reply to post by jmdewey60
Hi JM Dewey
You wrote QUOTE
" Since you seem to have an interest in the Greek text, you should look at the Greek version of this quote. You should notice a discrepancy when you
go word for word, where the English translation skips a lot.
If you read it including all the words, you notice that what the men are describing was a mode of transportation,
"by the way that you see him go, he will continue going in that same way", to heaven, meaning not just the heaven where if you were to look hard
enough that you could see him up there, but all the way to another heaven, presumably where God is.
So the "in that same way" is not describing a second such trip, it is describing how that same trip continues beyond where they lost sight of
I’m not sure where your confusion is in Acts 1:9-11 [ἐλεύσεται = ‘he shall arrive’ see Luke 20:16-18 for the use of the same word:
Also see the Middle Greek Participle πορευόμενον = ‘departing’, ‘travelling’, ‘going away’, ‘leaving’, ‘dying’ etc.
Here is the Greek text of Luke-Acts 1:9-11
οἳ καὶ εἶπαν• ἄνδρες Γαλιλαῖοι, τί ἑστήκατε [ἐμ]βλέποντες εἰς τὸν οὐρανόν;
Lit. "And they said: Men of Galilee, why are you standing looking up into the sky?"
οὗτος ὁ Ἰησοῦς ὁ ἀναλημφθεὶς ἀφ᾽ ὑμῶν εἰς τὸν οὐρανὸν οὕτως ἐλεύσεται
ὃν τρόπον ἐθεάσασθε αὐτὸν πορευόμενον εἰς τὸν οὐρανόν. =
Lit. ‘this [same] ho Iesous who who has been taken up from you into the sky will return in the same way you have seen him departing into the
Admittedly the hand written copies of the Greek text do not always match word for word - see Codex D (Bezae Biglot) which omits the phrase (en ton
ouranon = 'into the sky') at the end.
The author of the 3rd canonical Greek Gospel and Acts was the same writer/compiler ('Luke' whoever he was) and we assume that he was later than e.g.
the 2nd canonical Gospel, for even he admits ('inasmuch as many have already written down accounts of what has passed among us...it seemed good to me
also to set down in order...") and probably wrote c. 95 CE - at a time when the Parousia was seen to be 'delayed'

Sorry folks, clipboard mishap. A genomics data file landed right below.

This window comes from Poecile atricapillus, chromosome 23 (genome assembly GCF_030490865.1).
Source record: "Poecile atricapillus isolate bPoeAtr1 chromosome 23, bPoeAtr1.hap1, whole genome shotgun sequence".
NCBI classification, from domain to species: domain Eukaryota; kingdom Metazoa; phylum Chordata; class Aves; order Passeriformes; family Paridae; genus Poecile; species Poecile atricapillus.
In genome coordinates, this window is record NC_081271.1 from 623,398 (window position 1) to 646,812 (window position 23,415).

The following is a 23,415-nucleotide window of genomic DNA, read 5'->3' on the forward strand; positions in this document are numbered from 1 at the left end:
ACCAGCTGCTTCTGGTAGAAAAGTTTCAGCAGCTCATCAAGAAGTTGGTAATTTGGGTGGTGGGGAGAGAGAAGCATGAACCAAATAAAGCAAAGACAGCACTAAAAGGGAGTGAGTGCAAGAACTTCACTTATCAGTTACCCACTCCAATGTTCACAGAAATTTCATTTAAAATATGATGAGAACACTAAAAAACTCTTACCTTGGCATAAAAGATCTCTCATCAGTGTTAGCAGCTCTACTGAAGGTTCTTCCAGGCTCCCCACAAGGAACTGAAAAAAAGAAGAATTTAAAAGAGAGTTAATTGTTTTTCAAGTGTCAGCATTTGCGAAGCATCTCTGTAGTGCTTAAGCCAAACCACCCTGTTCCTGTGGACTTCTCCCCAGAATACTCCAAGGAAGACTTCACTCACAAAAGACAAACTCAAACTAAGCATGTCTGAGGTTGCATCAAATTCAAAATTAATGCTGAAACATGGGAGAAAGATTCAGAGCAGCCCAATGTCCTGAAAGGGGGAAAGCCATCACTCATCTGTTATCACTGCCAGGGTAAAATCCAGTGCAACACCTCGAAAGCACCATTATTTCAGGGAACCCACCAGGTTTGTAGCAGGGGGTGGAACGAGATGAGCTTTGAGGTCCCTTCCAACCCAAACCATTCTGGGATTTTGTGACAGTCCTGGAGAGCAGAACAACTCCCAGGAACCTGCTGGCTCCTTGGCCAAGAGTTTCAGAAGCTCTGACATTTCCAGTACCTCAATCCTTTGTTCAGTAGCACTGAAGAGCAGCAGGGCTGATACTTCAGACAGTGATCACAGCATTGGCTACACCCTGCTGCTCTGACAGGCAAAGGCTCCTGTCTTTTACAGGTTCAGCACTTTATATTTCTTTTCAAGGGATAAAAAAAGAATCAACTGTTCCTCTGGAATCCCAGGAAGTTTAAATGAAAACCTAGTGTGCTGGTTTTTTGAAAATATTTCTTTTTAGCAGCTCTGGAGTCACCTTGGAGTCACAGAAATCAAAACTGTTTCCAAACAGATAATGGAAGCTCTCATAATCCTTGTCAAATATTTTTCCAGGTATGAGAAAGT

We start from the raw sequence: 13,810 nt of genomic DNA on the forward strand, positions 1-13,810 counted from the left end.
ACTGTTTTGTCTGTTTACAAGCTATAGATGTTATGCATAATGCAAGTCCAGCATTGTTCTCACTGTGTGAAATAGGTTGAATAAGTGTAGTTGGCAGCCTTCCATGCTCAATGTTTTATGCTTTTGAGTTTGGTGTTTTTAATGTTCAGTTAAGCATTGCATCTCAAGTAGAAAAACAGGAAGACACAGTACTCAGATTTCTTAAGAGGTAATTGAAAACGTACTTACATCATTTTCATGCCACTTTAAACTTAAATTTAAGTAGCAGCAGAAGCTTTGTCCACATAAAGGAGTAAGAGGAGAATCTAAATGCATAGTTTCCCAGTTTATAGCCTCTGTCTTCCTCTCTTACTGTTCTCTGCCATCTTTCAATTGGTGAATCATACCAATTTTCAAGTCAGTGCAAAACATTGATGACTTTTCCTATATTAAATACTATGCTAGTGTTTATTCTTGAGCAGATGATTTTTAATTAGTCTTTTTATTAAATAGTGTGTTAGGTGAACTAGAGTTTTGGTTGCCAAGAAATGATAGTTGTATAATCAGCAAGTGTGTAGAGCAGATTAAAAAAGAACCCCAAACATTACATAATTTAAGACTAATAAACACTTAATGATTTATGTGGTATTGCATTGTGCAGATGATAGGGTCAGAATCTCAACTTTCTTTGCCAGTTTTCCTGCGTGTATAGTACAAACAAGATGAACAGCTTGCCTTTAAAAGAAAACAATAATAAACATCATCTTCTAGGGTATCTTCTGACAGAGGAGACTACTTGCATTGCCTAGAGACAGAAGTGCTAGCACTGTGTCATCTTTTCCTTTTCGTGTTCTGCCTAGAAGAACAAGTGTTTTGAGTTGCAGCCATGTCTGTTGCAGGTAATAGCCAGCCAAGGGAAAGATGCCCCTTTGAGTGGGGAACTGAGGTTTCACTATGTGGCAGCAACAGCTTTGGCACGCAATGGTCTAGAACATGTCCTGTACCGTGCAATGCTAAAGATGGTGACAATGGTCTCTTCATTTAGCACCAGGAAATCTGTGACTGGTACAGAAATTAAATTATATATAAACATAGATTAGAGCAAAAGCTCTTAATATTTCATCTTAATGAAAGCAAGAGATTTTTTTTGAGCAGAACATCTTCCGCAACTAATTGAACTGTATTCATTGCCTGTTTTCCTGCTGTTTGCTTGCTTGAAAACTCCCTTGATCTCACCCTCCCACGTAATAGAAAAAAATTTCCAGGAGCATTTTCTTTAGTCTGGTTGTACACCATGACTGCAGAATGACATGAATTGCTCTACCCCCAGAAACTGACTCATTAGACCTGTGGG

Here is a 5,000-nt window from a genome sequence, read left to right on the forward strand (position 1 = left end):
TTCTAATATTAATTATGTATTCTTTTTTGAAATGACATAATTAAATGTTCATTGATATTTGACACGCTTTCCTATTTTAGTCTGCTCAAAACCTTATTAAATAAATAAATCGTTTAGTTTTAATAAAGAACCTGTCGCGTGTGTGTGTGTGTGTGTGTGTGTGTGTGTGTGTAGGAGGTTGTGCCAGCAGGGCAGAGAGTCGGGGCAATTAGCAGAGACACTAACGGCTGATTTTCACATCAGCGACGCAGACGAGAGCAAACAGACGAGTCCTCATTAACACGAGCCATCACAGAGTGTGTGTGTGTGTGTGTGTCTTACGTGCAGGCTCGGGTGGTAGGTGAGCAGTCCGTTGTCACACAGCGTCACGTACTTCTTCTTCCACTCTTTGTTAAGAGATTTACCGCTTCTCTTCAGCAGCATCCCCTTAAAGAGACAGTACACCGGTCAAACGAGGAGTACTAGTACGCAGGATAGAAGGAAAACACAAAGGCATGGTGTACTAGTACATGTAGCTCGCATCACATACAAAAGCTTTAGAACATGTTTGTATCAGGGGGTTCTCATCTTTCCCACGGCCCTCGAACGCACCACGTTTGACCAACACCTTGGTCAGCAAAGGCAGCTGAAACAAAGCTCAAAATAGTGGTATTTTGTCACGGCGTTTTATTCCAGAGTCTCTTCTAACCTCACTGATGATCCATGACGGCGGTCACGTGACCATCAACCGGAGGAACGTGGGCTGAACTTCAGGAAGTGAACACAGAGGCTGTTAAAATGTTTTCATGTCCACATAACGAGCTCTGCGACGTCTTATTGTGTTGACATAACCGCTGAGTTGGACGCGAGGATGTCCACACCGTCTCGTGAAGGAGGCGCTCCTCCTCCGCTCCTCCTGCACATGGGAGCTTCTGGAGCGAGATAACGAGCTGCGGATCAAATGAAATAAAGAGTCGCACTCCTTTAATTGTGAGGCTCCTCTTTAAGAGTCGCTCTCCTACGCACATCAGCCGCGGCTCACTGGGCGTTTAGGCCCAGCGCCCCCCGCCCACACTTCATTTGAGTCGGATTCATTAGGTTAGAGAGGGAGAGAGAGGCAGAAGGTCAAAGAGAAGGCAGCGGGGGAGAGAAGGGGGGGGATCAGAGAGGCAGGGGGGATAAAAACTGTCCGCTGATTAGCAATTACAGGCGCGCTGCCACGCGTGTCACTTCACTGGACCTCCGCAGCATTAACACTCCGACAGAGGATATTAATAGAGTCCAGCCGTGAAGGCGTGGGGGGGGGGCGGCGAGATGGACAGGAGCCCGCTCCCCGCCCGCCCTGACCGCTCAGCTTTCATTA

The Greek words place into the two angels' mouths in Acts 1:9-11 ('Men of Galilee why are you (still) standing there gazing in to the sky...?')
seem to fit the generation following the destruction of Jerusalem - when the Parousia was seen not to be as imminent as e.g. Paul would believe - and
seem affirm that although ho Iesous will indeed one day come back, he just won't come back any time soon..
And just because an early work is a literary forgery (‘pious fraud’, as are most of the NT Greek books except perhaps some Pauline fragments e,g,
Romans, Galatians, 1st Thessalonians, Philemon & 1 Corinthians) that is, a book or epistle that was not actually written by the person it claims to
have been written by does not mean that the (piously or not) forged document does not at all reflect real beliefs / preconceptions of many of the
earliest messianic Jews (and later, Christians) – the fraudulent Christian writings often tell us more about other variant forms of the many
Christianities out there in the wild in the 1st 200 years of its existence than those sects that later became regarded as 'ortho-dox', i.e. the
Iranaean camp after 180 CE.
So although scholarship would lump e.g. Titus and 2nd Thessalonians as later forgeries written ‘in Paul’s name’ (or 2 Peter, piously written in
Greek in the name of ‘Kephah’) they DO reflect an early Nazorean & Pauline tradition that the executed i.e. a failed Messiah would return in
triumph to judge the sinners which is found elsewhere in the NT e.g. in Luke/Acts.
But even in the 'non-forged' Greek NT Pauline epistles, (c. 51 to 58 CE) we catch a glimpse of this earlier belief in a returning victorious Messiah
at the End of Days
See 1 Thessalonians 4:15-17 and 1 Corinthians 15:51-52 (two epistles which are thought to be mainly 'authentic' except for an odd interpolation or
two) - where Paul expected the Parousia to come quickly i.e. before his death.
In 1 Thessalonians 4:15-1 7, Paul twice uses the expression,
'WE who are still alive, who are left until the Parousia ('coming') of the Lord', which may be taken to mean 'we Christians who survive until the
A similar idea may be seen in 1 Corinthians 15:51f., where the 'we' that is emphasised in verse 52b ('WE shall all be changed') indicates that
Paul placed himself among the survivors at the Parousia.
These non-forged epistles of Paul (e.g. Romans, 1 Corinithians, Galatians, Philemon & 1 Thessalonians) all seem to share a common literary style &
outlook - and are among the earliest writings in the canonical Greek new Testament - so it is clear that the idea of a 'second coming' of the first
failed/executed Messiah 'in the last days' was part of the earliest Kerygma of the earliest church & not added later.